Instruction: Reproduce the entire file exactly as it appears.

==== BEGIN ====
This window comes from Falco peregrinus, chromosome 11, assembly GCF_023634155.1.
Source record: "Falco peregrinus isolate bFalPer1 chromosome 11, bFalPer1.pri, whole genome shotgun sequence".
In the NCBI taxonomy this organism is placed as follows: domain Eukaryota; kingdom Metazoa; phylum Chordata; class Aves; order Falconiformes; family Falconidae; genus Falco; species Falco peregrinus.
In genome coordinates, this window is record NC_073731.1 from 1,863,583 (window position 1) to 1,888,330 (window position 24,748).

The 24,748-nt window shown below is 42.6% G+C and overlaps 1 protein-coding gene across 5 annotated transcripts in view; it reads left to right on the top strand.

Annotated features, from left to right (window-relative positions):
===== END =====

This window comes from Falco peregrinus, chromosome 11, assembly GCF_023634155.1.
Source record: "Falco peregrinus isolate bFalPer1 chromosome 11, bFalPer1.pri, whole genome shotgun sequence".
In the NCBI taxonomy this organism is placed as follows: domain Eukaryota; kingdom Metazoa; phylum Chordata; class Aves; order Falconiformes; family Falconidae; genus Falco; species Falco peregrinus.
In genome coordinates, this window is record NC_073731.1 from 1,863,583 (window position 1) to 1,888,330 (window position 24,748).

The 24,748-nt window shown below is 42.6% G+C and overlaps 1 protein-coding gene across 5 annotated transcripts in view; it reads left to right on the top strand.

Annotated features, from left to right (window-relative positions):